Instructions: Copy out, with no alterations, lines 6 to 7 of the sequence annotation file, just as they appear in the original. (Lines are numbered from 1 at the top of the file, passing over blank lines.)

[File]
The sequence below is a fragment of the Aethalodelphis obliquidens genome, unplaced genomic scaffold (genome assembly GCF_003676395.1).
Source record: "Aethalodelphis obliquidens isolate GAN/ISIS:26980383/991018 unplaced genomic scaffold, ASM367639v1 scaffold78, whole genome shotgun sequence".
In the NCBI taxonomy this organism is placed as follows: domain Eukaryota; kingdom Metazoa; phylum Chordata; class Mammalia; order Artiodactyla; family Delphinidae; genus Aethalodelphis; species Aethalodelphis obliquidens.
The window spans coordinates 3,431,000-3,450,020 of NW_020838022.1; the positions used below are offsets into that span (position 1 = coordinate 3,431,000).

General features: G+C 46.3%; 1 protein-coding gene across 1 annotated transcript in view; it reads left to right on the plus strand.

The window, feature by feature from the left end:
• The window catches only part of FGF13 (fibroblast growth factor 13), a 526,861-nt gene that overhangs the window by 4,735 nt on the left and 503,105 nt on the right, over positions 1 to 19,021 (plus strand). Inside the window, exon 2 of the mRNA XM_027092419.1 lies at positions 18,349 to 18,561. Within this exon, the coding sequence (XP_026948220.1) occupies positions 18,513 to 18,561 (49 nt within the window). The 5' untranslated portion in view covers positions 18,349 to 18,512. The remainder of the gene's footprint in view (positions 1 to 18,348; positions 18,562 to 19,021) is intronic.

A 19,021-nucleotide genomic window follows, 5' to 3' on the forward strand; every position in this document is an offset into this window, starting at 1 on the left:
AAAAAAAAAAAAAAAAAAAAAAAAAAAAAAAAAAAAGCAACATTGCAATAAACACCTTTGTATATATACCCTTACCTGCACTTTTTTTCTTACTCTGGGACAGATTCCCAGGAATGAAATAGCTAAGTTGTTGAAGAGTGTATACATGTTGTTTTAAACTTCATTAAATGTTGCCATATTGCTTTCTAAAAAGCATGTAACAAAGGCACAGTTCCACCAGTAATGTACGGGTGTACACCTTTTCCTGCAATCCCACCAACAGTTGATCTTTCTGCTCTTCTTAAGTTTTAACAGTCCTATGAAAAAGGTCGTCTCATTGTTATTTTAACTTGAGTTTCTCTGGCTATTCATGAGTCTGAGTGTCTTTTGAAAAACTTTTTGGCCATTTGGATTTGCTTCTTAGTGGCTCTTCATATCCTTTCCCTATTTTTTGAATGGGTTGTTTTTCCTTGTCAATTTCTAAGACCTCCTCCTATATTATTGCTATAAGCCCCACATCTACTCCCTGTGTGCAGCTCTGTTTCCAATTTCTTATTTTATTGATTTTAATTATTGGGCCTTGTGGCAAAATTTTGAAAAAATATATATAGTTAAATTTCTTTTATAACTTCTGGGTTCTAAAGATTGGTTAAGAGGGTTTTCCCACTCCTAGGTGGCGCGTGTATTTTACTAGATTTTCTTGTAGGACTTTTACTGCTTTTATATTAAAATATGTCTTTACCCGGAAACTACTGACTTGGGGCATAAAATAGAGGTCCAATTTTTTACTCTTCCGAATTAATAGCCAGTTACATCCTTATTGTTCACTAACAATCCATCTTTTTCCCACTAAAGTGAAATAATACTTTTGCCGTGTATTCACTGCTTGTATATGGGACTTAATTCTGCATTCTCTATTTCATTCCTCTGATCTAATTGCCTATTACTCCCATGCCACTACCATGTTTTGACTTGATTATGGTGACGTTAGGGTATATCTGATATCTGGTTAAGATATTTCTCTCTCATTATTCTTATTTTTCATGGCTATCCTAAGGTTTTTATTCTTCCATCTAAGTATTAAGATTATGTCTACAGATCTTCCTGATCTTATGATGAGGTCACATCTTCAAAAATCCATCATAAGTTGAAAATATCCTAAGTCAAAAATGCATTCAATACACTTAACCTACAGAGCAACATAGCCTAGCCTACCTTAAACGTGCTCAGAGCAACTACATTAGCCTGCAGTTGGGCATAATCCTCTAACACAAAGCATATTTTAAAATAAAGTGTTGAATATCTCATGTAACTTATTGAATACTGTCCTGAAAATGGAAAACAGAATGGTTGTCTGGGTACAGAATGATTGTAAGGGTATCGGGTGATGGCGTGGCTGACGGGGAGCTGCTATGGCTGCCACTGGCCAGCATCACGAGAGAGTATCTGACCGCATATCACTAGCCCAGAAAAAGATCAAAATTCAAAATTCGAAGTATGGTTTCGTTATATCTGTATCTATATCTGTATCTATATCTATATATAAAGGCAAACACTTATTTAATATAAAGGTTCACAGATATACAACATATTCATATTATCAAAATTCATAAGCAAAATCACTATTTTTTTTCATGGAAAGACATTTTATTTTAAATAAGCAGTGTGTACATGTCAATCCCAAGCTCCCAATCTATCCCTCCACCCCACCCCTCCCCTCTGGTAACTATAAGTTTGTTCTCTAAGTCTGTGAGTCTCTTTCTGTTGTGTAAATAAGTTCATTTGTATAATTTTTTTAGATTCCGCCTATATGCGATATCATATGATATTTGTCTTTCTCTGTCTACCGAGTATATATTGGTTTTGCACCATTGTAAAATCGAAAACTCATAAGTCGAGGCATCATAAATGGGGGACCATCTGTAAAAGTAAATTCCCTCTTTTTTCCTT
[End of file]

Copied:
The window, feature by feature from the left end:
• The window catches only part of FGF13 (fibroblast growth factor 13), a 526,861-nt gene that overhangs the window by 4,735 nt on the left and 503,105 nt on the right, over positions 1 to 19,021 (plus strand). Inside the window, exon 2 of the mRNA XM_027092419.1 lies at positions 18,349 to 18,561. Within this exon, the coding sequence (XP_026948220.1) occupies positions 18,513 to 18,561 (49 nt within the window). The 5' untranslated portion in view covers positions 18,349 to 18,512. The remainder of the gene's footprint in view (positions 1 to 18,348; positions 18,562 to 19,021) is intronic.